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Is The Full-Time MBA Losing Out To Shorter, Flexible Programs?

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There was a time when the MBA degree meant a full-time commitment with taking a break of at least two years from the workplace, staying at the school campus and spending an enormous amount of money by way of fees and other expenses.

The one-year full-time programs reduced the timeframe considerably, without sacrificing the rigour or commitment. But then, the rise of the Master’s programs, offering various specialisations at far less financial commitment as also the more flexible, low expense online MBAs started attracting droves of applicants away from the regular campus-based MBA programs.

  • Full-time campus-based MBA programs in the US are losing out to more flexible and far less expensive online options
  • The University of Illinois’ Gies College of Business has announced scrapping of its full-time, on-campus program. It will focus more on its online MBA option, the $22,000 iMBA, which has seen huge growth since its launch in 2015
  • Applications to the program are expected to touch 3,200 this year, up from 1,099 in 2016
  • Strengthening of the US economy, the rising cost of the programs and the unwillingness of the aspirants to take on huge amounts of debt burden are among the reasons for the decline in applications to full-time MBA
  • President Donald Trump’s stricter policies on immigration have resulted in a substantial fall in the number of international candidates. Availability of shorter, cheaper alternatives in the form of the one-year and online options to speciality master’s degrees in specialisations such as data analytics and entrepreneurship is yet another reason.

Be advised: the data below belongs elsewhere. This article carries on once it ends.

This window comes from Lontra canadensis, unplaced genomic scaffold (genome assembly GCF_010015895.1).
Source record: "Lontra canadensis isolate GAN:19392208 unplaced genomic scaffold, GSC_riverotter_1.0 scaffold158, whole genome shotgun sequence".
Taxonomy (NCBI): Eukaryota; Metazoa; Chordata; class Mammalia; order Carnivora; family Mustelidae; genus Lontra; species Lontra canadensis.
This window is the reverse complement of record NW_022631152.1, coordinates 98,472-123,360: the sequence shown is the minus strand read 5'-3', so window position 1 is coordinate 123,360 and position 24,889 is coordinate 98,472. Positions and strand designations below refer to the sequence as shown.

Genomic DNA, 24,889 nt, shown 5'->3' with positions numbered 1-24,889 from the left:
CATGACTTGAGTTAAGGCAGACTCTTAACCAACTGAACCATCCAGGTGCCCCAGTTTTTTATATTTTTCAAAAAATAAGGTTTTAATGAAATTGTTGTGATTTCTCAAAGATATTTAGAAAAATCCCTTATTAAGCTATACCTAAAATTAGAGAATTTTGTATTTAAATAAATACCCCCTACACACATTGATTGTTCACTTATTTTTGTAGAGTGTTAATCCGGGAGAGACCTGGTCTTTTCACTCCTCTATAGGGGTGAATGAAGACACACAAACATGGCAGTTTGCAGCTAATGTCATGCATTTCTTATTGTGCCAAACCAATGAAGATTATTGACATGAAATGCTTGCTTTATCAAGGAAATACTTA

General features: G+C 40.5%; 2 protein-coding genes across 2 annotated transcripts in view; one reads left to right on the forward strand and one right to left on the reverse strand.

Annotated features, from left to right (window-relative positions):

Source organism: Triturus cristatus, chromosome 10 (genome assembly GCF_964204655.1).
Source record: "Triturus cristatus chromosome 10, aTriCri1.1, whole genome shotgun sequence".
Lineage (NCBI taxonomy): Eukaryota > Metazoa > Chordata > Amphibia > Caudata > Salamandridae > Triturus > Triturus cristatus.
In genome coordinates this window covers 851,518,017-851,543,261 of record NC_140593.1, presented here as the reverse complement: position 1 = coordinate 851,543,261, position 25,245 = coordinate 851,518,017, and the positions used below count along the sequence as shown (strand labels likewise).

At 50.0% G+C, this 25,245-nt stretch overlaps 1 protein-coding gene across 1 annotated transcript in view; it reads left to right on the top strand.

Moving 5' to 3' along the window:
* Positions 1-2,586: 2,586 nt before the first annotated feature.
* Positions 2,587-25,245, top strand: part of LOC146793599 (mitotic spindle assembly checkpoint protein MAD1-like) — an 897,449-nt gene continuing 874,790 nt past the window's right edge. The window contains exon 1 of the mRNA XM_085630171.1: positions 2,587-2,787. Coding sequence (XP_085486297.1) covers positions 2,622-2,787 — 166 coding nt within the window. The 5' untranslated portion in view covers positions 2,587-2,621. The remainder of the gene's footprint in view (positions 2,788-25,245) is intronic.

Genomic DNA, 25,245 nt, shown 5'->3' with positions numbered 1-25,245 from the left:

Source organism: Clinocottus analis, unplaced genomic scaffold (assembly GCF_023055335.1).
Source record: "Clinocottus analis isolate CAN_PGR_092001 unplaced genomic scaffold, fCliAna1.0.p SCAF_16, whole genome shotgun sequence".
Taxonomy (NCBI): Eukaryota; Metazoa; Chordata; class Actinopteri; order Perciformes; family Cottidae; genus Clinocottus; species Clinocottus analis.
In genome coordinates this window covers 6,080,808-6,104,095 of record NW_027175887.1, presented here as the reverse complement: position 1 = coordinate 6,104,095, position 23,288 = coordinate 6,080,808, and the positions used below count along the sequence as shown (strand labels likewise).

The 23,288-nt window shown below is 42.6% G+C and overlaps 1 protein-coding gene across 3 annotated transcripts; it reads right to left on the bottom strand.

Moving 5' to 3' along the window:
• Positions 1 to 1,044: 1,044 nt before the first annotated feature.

The net result is the drop in the number of applications to MBA programs at several schools. The lower number of applicants resulted in rising expenses in running the program for the schools forcing many of them to drop the full-time MBA in favour of the Masters or online programs.

The latest to join the list is the University of Illinois’ Gies College of Business which has announced scrapping of its full-time, on-campus program. It will focus more on its online MBA option, the $22,000 iMBA, which has seen huge growth since its launch in 2015. Applications to the program are expected to touch 3,200 this year, up from 1,099 in 2016.

Compared to the applicant’s interest in the online program, Gies’ full-time program dropped to 290 this year from 386 in 2016. The school enrolled fewer than 50 full-time students in each of the past three years.

Gies is not the only school that have sub-optimally sized programs that cannot support the expenses required to deliver a quality program. The University of Iowa, Wake Forest University, Thunderbird School of Global Management, Virginia Tech and Simmons College are among those that closed the full-time MBA programs in recent years.

John A. Byrne, editor-in-chief of PoetsandQuants.com, in an article in Forbes, points out that at present, nearly 32,000 students are enrolled in the 25 biggest online MBA programs in the US.  He cites four factors for the decline in interest for a full-time MBA.

The first is the strengthening of the US economy that spells more employment opportunities even without the acquisition of an MBA degree. The rising cost of the programs and the unwillingness of the aspirants to take on huge amounts of debt burden are other reasons.

President Donald Trump’s stricter policies on immigration have resulted in a substantial fall in the number of international candidates who had been helping to offset a continual decline in domestic applicants for a number of years.

Availability of shorter, cheaper alternatives in the form of the one-year and online options to speciality master’s degrees in specialisations such as data analytics and entrepreneurship is yet another reason.

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